Prospect Ramblings: How long will my guy be in the AHL?

by Hayden Soboleski on November 18, 2018

image courtesy of NHL.com

 

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One of the most important factors when drafting in prospect drafts is knowing how long of a wait there will be before you see production. Is your pick going to be a bubble player right away or slowly groomed into a full-timer? Or something in between? So, this week I’m taking a look at how long players in different roles spent in the AHL.

 

What I’ve done is go through every team in the NHL and pick out the players who have graduated from the AHL to the NHL within the last 3 seasons. I’ve broken those down by which line they are playing on in the NHL, to see if there is a major difference in AHL seasoning time between a 1st-liner and a 4th-liner.

 

There are a few sources of error here I can’t control and just have to deal with:

  • A player currently on the 4th line may turn into a 3rd or 2nd liner down the road. But I have to categorize by what we see now.
  • 3rd and 4th line players are not necessarily safe. I may be dangerously assuming some players are in the NHL for good when they could still be sent down. I used my best judgement to try and avoid this.
  • I did not count post-NCAA AHL tryouts as a year of AHL experience
  • I rounded AHL experience to the nearest 0.25 seasons (roughly 20 games played)
  • I tried to categorize players properly, but we all know the difference between the 3rd and 4th line is hard to draw on some NHL squads

 

That being said, here we go:

 

1st liners

Average AHL seasons: 1.04

Sample size: 7

 

2nd liners

Average AHL seasons: 1.61

Sample size: 16

 

3rd liners

Average AHL seasons: 1.55

Sample size: 26

 

4th liners

Average AHL seasons: 1.76

Sample size: 36

 

So what do we see?

  • 1st-line-calibre players clearly require less time in the AHL to become NHL-ready. This makes sense – elite players are smart and physically prepared to jump right in. So if you’re drafting a top player, don’t expect a long wait time (if the AHL is his route). That being said, if your “top guy” is middling in the AHL after a couple seasons, maybe he isn’t going to be a top guy like you thought.

 

  • There doesn’t seem to be a distinction between 2nd and 3rd line players. These lines do tend to get shuffled a bit more, and some teams prefer scorers in the middle-six while some prefer a more physical or veteran edge on them, so maybe this is the cause. In both cases however, the average graduate spent less than 2 full seasons in the AHL (naturally there are outliers like Gourde who bring up the average). This is worth keeping in mind when deciding whether to hold on to your pick for one more year or cut bait.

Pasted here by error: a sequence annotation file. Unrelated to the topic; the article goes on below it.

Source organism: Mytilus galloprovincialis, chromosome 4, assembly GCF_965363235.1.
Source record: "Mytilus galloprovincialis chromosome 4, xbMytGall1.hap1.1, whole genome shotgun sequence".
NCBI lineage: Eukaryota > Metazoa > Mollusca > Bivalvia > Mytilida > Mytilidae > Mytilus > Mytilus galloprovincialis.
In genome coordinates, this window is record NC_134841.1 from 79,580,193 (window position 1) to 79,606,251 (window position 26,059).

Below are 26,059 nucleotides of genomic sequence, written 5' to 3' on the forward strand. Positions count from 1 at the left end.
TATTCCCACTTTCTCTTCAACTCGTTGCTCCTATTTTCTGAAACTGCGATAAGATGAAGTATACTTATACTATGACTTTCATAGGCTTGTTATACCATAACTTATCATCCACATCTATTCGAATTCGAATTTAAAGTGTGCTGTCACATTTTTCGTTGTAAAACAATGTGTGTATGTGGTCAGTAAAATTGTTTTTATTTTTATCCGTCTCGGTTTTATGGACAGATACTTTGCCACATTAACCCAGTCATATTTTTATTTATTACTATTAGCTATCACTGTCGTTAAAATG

• 4th line players, as expected, seem to be players with a few more miles on the odometer. There is a big mix here between fresh prospects fighting for a spot and guys who have been around the block before and have finally locked down a depth role. While the previous category was brought up by just a few players who beat the odds after several AHL seasons, this grouping is filled with lots of players who have over 2+ full AHL seasons under their belts. So, if you have a multi-category player that you’re just hoping will land a bottom-line spot on the cheap for you, don’t give up on that guy. He has more time to develop in the AHL while still having a reasonable chance at earning that spot out of camp.

 

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FIRST NHL GOAL TIME!

 

Joey Anderson smartly got his shot off before the goalie was ready to tally his first as a Devil:

 

Drake Batherson also gets one through traffic and though an unsuspecting netminder for his first in Ottawa:

 

One of the players in the dicusion above, Jakob Forsbacka Karlsson gets himself right in front of the net to chip in his first in the NHL:

 

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Thank you for reading, and best of luck as we hit the time in the season where teams start to show their true colors…time to sell high and buy low before its too late.

 

Hayden Soboleski

@soboleskih